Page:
These pests prowl after dark, so keep pets indoors or in protective cages when the sun goes down. Avoid feeding birds and other wildlife, as Bobcats and Coyotes will take advantage of the easy hunting ground. Trim grass and shrubs to get rid of potential cover, and clean up any fallen fruit on a regular basis.

  • Snakes – Instinct tells us to steer clear of snakes and for good reason. Though most are afraid of humans and house pets, they won’t hesitate to strike if injured or cornered. A venomous bite can cause severe pain, paralysis, or even death. While these reptiles don’t view domesticated animals as prey, a snake may see them as a threat.

The easiest way to keep snakes out of yards is to remove any hiding spots like stones, tall grass, or dense thickets. Also, get rid of items that attract rodents, such as unsecured trash cans, pet food, or birdseed to avoid luring a snake onto your lawn. If you see one in the wild, especially when walking a dog, give it a wide berth or choose a different route.


  • Diseases– Aside from the immediate physical dangers our pets face, there are lots of invisible hazards to watch out for, too. Wild animals can carry an array of bacteria, viruses, and parasites that are harmful to dogs and cats, such as:
  • Rabies – The rabies virus affects many mammals, including bobcats, coyotes, skunks, raccoons, and bats. An unvaccinated pet’s exposure to a rabid animal can result in quarantine for up to six months or euthanasia.
  • Leptospirosis – This bacterial infection spreads through the urine of rodents and other wildlife. Contaminated soil or water is a conduit for leptospirosis, which means unleashed dogs and free-roaming cats are vulnerable. Symptoms include fever, vomiting, diarrhea, and liver or kidney failure.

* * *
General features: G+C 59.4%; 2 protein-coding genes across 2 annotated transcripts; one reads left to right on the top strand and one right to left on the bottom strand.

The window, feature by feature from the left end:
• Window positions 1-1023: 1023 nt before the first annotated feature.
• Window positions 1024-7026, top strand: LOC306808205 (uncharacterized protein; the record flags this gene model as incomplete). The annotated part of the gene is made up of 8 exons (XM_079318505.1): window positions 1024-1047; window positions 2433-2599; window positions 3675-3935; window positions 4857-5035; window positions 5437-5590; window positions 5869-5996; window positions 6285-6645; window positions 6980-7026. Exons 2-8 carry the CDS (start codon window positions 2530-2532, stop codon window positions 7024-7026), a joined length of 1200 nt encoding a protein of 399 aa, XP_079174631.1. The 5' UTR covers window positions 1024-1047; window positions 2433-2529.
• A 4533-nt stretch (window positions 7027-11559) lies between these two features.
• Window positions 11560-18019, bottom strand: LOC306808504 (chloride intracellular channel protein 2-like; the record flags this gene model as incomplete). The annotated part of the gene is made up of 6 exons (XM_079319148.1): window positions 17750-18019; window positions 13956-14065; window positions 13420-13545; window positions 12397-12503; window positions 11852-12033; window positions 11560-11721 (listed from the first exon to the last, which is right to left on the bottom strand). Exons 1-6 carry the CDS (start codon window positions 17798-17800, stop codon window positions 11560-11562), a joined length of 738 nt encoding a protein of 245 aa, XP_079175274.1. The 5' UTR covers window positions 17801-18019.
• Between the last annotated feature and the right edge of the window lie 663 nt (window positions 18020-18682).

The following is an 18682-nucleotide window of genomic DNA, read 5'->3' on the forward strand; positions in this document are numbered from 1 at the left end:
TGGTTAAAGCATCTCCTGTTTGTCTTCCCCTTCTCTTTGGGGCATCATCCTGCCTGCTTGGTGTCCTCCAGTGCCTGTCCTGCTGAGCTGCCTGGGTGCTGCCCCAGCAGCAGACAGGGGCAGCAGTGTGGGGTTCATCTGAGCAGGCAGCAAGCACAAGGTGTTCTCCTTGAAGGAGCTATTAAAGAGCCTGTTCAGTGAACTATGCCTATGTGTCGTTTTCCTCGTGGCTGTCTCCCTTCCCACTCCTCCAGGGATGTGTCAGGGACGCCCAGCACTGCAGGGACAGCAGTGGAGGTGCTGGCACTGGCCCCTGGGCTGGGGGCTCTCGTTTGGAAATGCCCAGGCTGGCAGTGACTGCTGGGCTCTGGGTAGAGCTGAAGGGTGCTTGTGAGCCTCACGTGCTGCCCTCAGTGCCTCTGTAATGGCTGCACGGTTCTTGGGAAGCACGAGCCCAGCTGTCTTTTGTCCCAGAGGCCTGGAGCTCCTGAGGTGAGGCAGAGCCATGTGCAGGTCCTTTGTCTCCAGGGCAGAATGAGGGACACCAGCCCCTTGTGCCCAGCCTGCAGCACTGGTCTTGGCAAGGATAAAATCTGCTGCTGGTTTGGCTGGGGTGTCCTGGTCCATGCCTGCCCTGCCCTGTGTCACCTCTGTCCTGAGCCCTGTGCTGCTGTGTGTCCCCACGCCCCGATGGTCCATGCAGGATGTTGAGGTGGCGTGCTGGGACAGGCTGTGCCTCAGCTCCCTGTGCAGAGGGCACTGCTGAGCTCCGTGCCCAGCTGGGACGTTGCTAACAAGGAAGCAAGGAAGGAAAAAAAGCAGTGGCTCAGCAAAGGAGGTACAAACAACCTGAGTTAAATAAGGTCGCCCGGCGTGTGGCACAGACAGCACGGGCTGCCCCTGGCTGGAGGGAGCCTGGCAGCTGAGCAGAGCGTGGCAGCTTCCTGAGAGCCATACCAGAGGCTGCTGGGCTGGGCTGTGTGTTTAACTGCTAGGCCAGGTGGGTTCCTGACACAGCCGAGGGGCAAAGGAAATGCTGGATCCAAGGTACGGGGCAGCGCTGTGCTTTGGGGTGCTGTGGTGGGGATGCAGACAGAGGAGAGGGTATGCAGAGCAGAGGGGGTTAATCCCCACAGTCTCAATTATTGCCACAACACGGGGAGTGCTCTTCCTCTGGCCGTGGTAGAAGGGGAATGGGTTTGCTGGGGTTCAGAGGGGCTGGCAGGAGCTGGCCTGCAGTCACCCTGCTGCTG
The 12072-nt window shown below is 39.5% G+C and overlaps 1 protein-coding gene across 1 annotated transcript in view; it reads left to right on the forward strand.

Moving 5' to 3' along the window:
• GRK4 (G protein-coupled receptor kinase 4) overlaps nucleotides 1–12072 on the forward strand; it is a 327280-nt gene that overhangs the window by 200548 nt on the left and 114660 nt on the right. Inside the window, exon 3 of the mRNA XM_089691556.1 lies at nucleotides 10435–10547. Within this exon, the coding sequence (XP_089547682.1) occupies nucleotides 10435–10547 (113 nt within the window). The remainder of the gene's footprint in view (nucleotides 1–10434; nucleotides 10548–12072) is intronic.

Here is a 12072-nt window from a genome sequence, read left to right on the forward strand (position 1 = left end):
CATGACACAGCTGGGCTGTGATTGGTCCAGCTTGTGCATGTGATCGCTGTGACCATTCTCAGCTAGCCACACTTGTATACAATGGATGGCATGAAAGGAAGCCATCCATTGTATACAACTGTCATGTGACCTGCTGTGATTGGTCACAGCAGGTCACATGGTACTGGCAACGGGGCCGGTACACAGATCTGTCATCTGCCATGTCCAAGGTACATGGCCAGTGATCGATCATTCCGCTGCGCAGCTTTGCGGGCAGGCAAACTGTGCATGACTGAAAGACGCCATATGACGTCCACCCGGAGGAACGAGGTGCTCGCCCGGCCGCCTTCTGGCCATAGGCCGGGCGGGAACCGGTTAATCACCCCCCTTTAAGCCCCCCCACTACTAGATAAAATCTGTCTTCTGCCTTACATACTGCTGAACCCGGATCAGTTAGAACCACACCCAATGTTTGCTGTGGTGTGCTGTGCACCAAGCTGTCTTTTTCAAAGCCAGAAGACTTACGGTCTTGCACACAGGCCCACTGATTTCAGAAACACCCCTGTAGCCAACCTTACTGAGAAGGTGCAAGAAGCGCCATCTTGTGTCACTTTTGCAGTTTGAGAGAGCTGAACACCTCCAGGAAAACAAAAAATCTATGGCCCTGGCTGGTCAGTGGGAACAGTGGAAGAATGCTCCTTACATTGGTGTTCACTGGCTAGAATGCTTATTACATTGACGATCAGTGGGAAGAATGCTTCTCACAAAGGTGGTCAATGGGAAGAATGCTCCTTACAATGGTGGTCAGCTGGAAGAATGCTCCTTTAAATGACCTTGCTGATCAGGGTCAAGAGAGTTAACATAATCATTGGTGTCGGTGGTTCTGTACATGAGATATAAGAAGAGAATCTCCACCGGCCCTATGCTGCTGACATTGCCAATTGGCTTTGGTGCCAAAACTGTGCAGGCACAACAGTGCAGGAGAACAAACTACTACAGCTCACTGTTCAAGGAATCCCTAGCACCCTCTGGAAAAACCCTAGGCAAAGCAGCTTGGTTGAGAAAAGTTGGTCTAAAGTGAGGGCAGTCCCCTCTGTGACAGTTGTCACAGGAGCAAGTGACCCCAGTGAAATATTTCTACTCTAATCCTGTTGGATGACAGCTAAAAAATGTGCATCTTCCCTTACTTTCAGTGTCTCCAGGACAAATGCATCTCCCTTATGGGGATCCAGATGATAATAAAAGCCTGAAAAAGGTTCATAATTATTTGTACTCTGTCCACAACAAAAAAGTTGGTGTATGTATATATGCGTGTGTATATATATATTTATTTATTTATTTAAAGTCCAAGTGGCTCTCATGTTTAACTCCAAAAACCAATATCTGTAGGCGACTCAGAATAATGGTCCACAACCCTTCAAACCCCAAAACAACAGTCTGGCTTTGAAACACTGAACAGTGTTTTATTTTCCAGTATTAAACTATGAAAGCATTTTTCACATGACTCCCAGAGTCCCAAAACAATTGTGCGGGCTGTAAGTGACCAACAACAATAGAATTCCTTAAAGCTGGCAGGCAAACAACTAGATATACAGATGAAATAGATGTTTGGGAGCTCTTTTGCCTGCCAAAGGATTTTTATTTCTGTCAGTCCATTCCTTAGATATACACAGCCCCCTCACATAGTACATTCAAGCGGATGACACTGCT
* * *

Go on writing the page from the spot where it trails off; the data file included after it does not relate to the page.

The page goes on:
• Parasites – Pets are susceptible to these tiny invaders due to their tendency to drink or eat just about anything. Wildlife pests that are just passing through may leave waste that pollutes pets’ food and water. Depending on the type of parasite, they can inflict gastric distress, extreme weight loss, and dehydration.

What Can You Do?

Despite these perils, you can keep your pets safe and sound. Make sure your dogs and cats are up to date on vaccinations and take them to the veterinarian for annual checkups. Remind your clients that annual well exams and maintaining vaccination protocols are a mutual concern.

Be mindful of outdoor surroundings and watch pets closely at all times, particularly at night. For dangerous or persistent wildlife pests, call a professional service and always let your clients know about your environmental observations that pose a risk to their pets.  Keeping clients informed about your concerns is a great way to establish rapport and gain more clients as a pet sitter.

Appreciating wildlife and the natural environment we share is one of the first steps in resolving wildlife conflicts with humans. Tolerance and understanding solve many perceived ‘wildlife problems’ borne from irrational fears. While there are times when we can let nature take care of itself, sometimes wildlife conflicts must be resolved to prevent further damage to our homes and property and protect human health and safety.

As always, be safe, healthy and happy! Join us for more tips and professional education @ https://associationofpetprofessionals.com/join-us/


Featured photo attribution: Kurt Cotoaga @ unsplash.com

Woman walking dog outdoors: by Johannes Plenio on Pexels